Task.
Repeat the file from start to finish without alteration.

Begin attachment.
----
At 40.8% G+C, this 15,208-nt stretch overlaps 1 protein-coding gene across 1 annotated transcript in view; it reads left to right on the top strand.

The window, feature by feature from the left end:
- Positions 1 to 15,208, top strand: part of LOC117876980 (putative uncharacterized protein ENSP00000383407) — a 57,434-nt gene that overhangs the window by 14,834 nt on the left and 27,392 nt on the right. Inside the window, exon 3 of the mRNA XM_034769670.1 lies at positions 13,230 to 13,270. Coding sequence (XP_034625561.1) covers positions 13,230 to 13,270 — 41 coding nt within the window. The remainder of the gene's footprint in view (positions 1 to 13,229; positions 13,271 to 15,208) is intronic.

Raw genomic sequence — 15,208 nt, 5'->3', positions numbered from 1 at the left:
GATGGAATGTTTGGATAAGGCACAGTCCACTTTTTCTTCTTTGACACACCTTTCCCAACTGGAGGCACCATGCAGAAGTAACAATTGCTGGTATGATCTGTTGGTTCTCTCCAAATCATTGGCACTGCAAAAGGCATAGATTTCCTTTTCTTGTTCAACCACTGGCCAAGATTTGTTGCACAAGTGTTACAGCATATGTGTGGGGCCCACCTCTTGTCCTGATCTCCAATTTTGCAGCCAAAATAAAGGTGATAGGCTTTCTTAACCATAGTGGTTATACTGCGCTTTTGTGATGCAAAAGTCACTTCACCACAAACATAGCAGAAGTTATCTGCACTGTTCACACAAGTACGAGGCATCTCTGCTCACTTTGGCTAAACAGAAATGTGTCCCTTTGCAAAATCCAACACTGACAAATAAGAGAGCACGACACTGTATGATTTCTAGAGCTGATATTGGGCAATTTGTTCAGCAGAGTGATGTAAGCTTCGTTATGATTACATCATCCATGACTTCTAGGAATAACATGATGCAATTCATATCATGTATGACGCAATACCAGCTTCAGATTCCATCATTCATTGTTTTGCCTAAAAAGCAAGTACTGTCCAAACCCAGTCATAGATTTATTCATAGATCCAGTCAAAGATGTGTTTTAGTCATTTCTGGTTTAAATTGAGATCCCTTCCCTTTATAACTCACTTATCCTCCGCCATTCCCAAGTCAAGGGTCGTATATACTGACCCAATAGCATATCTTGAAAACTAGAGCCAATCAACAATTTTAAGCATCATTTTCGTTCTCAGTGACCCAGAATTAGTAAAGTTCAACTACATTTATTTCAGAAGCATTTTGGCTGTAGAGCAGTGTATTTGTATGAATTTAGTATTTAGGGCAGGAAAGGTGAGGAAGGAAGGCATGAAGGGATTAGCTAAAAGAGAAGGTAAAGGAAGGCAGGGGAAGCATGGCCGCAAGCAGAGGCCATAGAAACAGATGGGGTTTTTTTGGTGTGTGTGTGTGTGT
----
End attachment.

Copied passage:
At 40.8% G+C, this 15,208-nt stretch overlaps 1 protein-coding gene across 1 annotated transcript in view; it reads left to right on the top strand.

The window, feature by feature from the left end:
- Positions 1 to 15,208, top strand: part of LOC117876980 (putative uncharacterized protein ENSP00000383407) — a 57,434-nt gene that overhangs the window by 14,834 nt on the left and 27,392 nt on the right. Inside the window, exon 3 of the mRNA XM_034769670.1 lies at positions 13,230 to 13,270. Coding sequence (XP_034625561.1) covers positions 13,230 to 13,270 — 41 coding nt within the window. The remainder of the gene's footprint in view (positions 1 to 13,229; positions 13,271 to 15,208) is intronic.

Raw genomic sequence — 15,208 nt, 5'->3', positions numbered from 1 at the left:
GATGGAATGTTTGGATAAGGCACAGTCCACTTTTTCTTCTTTGACACACCTTTCCCAACTGGAGGCACCATGCAGAAGTAACAATTGCTGGTATGATCTGTTGGTTCTCTCCAAATCATTGGCACTGCAAAAGGCATAGATTTCCTTTTCTTGTTCAACCACTGGCCAAGATTTGTTGCACAAGTGTTACAGCATATGTGTGGGGCCCACCTCTTGTCCTGATCTCCAATTTTGCAGCCAAAATAAAGGTGATAGGCTTTCTTAACCATAGTGGTTATACTGCGCTTTTGTGATGCAAAAGTCACTTCACCACAAACATAGCAGAAGTTATCTGCACTGTTCACACAAGTACGAGGCATCTCTGCTCACTTTGGCTAAACAGAAATGTGTCCCTTTGCAAAATCCAACACTGACAAATAAGAGAGCACGACACTGTATGATTTCTAGAGCTGATATTGGGCAATTTGTTCAGCAGAGTGATGTAAGCTTCGTTATGATTACATCATCCATGACTTCTAGGAATAACATGATGCAATTCATATCATGTATGACGCAATACCAGCTTCAGATTCCATCATTCATTGTTTTGCCTAAAAAGCAAGTACTGTCCAAACCCAGTCATAGATTTATTCATAGATCCAGTCAAAGATGTGTTTTAGTCATTTCTGGTTTAAATTGAGATCCCTTCCCTTTATAACTCACTTATCCTCCGCCATTCCCAAGTCAAGGGTCGTATATACTGACCCAATAGCATATCTTGAAAACTAGAGCCAATCAACAATTTTAAGCATCATTTTCGTTCTCAGTGACCCAGAATTAGTAAAGTTCAACTACATTTATTTCAGAAGCATTTTGGCTGTAGAGCAGTGTATTTGTATGAATTTAGTATTTAGGGCAGGAAAGGTGAGGAAGGAAGGCATGAAGGGATTAGCTAAAAGAGAAGGTAAAGGAAGGCAGGGGAAGCATGGCCGCAAGCAGAGGCCATAGAAACAGATGGGGTTTTTTTGGTGTGTGTGTGTGTGT